For the first time in years, the recreational red snapper bag limit in Louisiana will double to four fish per person, per day. Additionally, the red snapper season is moving to 7 days per week until further notice. The changes will be welcomed by anglers along with marinas and other entities that depend on business from recreational anglers.
The increased bag limit and daily open season was set today when Louisiana Department of Wildlife and Fisheries Secretary Jack Montoucet signed a declaration of emergency to re-open the recreational red snapper season on Friday, Sept. 24.
“Providing this opportunity will help bring business back to our marinas, docks, and the charter fishing industry, especially in the aftermath of Hurricane Ida,” says LDWF Secretary Jack Montoucet. “Opening this season now also allows anglers the ability to harvest amberjack and red snapper simultaneously as the recreational greater amberjack season is scheduled to run through October.”
This is the first four-bag limit set by LDWF since the Gulf of Mexico Fishery Management Council gave management authority for private recreational red snapper fishing to Louisiana and the other gulf states in April of 2019 beginning with the 2020 fishing season.
LDWF closed the current season on Sept. 7 to allow staff an opportunity to analyze harvest limits. LA Creel data indicate there is approximately 30%, or 244,692 pounds of red snapper remaining for anglers to harvest this year.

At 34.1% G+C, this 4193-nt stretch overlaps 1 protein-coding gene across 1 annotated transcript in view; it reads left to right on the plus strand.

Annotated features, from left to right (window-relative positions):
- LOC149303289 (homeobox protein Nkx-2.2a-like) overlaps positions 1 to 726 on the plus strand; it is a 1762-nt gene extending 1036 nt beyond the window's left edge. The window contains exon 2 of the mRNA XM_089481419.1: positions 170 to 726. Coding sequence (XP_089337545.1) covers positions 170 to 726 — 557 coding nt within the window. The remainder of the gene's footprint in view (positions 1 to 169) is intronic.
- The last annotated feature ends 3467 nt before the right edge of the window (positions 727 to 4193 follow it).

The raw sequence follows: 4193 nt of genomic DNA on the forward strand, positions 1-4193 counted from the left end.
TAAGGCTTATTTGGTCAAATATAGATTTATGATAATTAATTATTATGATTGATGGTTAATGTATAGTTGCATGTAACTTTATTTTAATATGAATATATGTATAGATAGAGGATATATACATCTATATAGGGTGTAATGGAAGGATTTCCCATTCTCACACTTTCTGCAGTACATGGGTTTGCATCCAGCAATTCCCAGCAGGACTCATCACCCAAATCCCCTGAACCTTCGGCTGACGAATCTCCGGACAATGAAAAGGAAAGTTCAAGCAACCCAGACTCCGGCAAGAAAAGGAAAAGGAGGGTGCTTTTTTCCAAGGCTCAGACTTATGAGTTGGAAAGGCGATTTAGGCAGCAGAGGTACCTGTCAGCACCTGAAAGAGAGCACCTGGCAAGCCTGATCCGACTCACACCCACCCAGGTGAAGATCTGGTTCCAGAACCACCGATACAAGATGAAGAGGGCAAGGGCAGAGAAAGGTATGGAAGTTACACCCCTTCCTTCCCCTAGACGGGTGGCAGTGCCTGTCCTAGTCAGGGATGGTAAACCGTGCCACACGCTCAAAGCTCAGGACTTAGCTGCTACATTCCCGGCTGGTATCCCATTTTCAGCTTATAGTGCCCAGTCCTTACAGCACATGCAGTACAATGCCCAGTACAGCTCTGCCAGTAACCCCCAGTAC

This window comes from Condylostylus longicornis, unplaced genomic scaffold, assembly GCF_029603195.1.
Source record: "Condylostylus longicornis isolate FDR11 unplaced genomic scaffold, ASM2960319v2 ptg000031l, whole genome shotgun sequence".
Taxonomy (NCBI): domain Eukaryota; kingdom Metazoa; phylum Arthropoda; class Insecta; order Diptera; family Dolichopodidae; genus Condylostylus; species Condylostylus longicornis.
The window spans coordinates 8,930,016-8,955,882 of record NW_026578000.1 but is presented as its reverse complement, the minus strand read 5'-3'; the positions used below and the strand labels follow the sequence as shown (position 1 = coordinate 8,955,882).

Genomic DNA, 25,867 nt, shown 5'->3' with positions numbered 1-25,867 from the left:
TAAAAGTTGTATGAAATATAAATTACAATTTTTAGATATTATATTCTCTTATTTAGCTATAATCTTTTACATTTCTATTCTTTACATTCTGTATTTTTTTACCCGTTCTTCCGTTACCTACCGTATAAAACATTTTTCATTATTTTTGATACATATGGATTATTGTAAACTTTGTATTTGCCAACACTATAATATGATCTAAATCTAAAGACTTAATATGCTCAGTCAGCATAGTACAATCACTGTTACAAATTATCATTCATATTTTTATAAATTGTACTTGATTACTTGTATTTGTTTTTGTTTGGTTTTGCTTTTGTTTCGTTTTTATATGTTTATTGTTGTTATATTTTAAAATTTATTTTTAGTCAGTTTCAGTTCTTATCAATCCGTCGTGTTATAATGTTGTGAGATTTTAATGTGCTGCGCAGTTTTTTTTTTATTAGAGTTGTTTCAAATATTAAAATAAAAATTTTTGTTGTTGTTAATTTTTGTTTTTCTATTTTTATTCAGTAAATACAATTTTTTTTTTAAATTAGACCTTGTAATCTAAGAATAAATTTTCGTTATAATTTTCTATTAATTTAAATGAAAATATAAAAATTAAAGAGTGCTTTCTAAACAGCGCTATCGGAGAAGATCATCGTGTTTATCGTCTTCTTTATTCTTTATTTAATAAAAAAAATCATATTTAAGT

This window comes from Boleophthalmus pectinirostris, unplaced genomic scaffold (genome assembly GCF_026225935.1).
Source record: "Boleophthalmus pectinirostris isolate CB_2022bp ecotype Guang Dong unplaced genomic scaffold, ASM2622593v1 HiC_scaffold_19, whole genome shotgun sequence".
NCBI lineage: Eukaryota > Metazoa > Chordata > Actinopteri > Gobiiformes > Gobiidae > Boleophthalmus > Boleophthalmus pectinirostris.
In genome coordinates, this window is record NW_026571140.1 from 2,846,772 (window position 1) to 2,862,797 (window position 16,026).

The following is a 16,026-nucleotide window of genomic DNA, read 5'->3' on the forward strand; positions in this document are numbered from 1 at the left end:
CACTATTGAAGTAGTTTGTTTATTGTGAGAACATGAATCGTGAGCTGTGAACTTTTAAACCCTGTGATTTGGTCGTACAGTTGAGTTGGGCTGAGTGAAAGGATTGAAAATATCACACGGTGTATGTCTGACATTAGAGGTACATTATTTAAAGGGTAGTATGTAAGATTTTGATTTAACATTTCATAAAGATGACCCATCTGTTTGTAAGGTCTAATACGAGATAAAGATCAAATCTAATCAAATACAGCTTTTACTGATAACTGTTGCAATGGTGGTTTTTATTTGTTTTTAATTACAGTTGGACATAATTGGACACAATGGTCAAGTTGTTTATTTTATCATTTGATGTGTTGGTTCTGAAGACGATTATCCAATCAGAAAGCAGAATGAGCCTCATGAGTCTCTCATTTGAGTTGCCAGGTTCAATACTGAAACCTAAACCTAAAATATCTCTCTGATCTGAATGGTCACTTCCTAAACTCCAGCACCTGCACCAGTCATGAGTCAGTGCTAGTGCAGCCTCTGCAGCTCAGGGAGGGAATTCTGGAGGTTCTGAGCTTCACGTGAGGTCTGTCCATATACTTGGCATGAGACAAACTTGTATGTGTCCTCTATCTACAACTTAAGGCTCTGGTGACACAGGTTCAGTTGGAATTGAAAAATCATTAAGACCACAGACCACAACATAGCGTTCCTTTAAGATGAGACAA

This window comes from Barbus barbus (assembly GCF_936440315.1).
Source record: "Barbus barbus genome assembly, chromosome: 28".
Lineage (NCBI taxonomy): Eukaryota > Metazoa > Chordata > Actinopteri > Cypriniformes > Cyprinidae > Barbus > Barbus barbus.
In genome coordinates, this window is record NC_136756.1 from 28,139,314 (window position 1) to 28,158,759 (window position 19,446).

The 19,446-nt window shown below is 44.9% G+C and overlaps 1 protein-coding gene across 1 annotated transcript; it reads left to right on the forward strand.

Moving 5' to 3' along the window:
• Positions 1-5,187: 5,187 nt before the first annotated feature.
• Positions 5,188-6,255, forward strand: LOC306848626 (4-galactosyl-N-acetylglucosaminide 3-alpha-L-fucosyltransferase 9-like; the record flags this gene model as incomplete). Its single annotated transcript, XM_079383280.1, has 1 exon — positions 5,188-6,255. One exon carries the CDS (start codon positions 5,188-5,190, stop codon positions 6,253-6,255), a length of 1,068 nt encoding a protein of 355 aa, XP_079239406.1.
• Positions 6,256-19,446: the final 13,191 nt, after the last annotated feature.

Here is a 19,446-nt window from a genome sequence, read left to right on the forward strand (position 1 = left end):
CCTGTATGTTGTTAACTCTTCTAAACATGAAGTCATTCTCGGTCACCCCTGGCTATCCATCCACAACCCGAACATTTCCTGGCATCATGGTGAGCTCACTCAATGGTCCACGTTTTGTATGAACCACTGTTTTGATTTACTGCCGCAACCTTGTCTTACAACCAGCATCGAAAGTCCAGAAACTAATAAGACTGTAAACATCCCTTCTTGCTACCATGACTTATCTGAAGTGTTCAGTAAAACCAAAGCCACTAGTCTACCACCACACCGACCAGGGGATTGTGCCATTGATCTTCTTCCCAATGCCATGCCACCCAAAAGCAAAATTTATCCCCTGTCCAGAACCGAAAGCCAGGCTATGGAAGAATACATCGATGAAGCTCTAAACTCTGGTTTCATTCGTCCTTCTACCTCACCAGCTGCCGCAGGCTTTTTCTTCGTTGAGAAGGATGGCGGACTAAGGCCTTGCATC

LA Creel, LDWF’s near real-time landings data collection program, indicates that 587,801 pounds or 70 percent of Louisiana’s 2021 annual private recreational allocation of 832,493 pounds have been harvested during the 2021 red snapper season.
“Back in March we confirmed the red snapper populations in U.S. coastal waters was 110 million red snapper – roughly three times more than previously estimated (approximately 36 million). We’ve made it a point to fully equip the Gulf States with more science and independent data to improve the management of this species, so we don’t lose ground on the success we’ve made in conservation efforts,” said Congressman Garret Graves. “And this is incredible news for Louisiana’s anglers, both recreational and charter alike. We still need to bring aid to the fishing industry and even restaurants due to Hurricane Ida to help offset losses, but this will help bring some short-term comfort to folks that are looking for any angle to keep their business afloat.”
The season will remain open until LA Creel estimates indicate we are approaching our allocation.